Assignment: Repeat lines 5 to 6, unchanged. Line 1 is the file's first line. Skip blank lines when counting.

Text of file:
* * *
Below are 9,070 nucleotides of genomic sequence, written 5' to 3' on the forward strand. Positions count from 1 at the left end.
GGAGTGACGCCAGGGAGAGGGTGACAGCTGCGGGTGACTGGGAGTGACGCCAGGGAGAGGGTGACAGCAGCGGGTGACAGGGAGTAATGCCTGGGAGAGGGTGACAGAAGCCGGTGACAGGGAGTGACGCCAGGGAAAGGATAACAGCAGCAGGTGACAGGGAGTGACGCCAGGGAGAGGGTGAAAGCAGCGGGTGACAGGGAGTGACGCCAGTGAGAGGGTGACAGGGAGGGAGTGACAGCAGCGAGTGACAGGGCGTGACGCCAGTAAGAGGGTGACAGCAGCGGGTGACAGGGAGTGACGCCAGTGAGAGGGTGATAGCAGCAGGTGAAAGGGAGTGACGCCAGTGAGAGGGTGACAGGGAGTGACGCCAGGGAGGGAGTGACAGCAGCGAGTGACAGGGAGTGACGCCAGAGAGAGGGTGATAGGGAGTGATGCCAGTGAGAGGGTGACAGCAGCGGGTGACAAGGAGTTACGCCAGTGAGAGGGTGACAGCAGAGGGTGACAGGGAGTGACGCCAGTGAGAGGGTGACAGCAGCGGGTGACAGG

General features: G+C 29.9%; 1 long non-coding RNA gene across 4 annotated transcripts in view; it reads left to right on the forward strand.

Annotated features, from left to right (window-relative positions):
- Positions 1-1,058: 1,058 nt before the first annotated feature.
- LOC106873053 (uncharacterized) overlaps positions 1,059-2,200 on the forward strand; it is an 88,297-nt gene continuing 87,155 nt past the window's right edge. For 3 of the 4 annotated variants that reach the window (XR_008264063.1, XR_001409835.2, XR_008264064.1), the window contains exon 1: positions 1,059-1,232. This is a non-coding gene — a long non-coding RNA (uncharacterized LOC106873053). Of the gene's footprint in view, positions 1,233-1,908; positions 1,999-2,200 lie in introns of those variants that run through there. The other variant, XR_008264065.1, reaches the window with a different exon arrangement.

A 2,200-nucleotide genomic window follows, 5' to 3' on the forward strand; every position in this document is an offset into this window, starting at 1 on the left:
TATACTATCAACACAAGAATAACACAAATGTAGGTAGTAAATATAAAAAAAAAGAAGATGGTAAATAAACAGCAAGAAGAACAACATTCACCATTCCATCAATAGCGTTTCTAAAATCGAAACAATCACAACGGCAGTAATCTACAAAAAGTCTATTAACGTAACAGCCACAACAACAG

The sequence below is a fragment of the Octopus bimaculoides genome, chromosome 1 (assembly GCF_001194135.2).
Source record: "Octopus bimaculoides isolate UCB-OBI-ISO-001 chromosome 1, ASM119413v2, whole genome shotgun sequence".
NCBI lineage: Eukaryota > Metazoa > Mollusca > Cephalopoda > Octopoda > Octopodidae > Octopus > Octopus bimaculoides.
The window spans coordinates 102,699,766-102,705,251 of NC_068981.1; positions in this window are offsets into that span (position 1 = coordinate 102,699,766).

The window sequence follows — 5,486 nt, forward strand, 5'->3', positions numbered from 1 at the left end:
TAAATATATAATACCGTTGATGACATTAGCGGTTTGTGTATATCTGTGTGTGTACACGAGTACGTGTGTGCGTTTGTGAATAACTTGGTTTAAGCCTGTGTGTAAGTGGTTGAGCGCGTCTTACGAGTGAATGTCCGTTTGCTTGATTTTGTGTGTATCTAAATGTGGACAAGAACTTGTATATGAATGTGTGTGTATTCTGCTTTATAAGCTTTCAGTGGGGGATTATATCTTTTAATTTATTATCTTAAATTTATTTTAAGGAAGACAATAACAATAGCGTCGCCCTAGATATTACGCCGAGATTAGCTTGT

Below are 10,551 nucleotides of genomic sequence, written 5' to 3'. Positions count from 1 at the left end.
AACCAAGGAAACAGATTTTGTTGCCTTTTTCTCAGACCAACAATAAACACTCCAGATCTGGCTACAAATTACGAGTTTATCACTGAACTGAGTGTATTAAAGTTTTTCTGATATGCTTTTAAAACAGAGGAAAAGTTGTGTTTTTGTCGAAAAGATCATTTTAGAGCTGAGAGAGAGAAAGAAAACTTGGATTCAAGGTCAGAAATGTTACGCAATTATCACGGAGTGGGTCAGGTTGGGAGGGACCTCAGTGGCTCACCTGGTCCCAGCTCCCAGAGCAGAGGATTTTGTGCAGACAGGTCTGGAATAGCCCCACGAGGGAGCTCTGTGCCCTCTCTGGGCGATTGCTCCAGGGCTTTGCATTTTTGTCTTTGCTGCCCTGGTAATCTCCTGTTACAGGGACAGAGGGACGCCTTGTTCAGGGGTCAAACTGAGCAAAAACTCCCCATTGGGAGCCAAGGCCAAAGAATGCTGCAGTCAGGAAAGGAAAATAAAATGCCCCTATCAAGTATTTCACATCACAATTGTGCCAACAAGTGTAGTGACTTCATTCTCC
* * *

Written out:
- Positions 1-1,058: 1,058 nt before the first annotated feature.
- LOC106873053 (uncharacterized) overlaps positions 1,059-2,200 on the forward strand; it is an 88,297-nt gene continuing 87,155 nt past the window's right edge. For 3 of the 4 annotated variants that reach the window (XR_008264063.1, XR_001409835.2, XR_008264064.1), the window contains exon 1: positions 1,059-1,232. This is a non-coding gene — a long non-coding RNA (uncharacterized LOC106873053). Of the gene's footprint in view, positions 1,233-1,908; positions 1,999-2,200 lie in introns of those variants that run through there. The other variant, XR_008264065.1, reaches the window with a different exon arrangement.